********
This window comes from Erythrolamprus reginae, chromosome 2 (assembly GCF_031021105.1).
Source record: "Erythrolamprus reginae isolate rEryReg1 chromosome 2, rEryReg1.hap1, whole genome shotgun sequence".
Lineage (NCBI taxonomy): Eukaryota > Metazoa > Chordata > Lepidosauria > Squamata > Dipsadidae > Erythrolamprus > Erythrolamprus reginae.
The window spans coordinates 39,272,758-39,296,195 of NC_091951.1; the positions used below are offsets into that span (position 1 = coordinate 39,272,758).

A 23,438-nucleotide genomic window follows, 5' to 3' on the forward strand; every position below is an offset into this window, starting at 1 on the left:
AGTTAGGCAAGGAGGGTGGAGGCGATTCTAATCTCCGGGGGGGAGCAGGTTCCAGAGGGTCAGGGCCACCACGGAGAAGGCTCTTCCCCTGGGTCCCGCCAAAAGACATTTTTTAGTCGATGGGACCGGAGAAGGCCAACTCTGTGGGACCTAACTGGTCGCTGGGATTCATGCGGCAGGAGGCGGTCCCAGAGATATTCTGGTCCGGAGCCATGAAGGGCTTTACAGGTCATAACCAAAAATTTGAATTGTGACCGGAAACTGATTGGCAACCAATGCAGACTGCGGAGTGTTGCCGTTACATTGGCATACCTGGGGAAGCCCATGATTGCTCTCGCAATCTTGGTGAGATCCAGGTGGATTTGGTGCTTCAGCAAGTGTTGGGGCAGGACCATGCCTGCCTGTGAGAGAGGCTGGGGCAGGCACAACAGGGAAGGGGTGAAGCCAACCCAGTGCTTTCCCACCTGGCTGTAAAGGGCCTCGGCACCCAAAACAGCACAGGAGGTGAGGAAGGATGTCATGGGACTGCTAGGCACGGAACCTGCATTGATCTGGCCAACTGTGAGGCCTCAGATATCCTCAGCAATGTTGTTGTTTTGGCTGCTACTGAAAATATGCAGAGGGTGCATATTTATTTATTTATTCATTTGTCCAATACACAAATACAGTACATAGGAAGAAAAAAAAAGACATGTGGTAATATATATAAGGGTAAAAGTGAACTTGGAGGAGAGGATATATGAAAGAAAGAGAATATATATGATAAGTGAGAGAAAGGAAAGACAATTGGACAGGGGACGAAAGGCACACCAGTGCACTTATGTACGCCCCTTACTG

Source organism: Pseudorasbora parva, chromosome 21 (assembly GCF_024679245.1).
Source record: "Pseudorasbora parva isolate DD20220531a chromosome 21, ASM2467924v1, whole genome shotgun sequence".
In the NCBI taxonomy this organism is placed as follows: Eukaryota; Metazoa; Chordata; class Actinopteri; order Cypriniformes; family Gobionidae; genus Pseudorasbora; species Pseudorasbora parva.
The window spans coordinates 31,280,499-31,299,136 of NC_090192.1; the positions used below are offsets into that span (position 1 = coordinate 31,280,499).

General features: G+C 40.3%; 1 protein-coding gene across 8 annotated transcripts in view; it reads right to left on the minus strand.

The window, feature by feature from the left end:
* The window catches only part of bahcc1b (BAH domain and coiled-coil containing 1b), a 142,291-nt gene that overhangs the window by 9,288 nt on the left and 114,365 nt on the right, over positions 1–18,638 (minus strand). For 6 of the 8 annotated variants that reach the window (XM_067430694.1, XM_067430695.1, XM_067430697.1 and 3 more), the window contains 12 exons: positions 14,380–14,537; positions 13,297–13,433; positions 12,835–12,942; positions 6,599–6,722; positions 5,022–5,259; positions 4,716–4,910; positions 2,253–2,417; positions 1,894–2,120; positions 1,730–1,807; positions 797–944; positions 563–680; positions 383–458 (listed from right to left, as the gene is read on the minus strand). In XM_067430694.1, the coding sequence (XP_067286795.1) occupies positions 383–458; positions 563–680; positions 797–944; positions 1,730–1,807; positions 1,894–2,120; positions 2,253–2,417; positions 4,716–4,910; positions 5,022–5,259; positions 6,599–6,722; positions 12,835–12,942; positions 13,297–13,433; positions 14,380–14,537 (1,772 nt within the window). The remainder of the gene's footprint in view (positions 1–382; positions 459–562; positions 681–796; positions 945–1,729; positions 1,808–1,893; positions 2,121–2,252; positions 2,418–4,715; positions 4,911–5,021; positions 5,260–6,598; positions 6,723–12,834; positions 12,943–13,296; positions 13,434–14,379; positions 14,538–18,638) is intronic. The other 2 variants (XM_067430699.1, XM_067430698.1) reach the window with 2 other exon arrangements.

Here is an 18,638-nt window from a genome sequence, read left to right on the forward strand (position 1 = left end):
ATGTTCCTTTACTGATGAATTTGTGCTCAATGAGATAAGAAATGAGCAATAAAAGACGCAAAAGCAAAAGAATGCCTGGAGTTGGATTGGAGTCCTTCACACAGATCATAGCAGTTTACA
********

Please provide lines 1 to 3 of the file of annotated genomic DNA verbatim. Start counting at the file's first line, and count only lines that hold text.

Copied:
This window comes from Erythrolamprus reginae, chromosome 2 (assembly GCF_031021105.1).
Source record: "Erythrolamprus reginae isolate rEryReg1 chromosome 2, rEryReg1.hap1, whole genome shotgun sequence".
Lineage (NCBI taxonomy): Eukaryota > Metazoa > Chordata > Lepidosauria > Squamata > Dipsadidae > Erythrolamprus > Erythrolamprus reginae.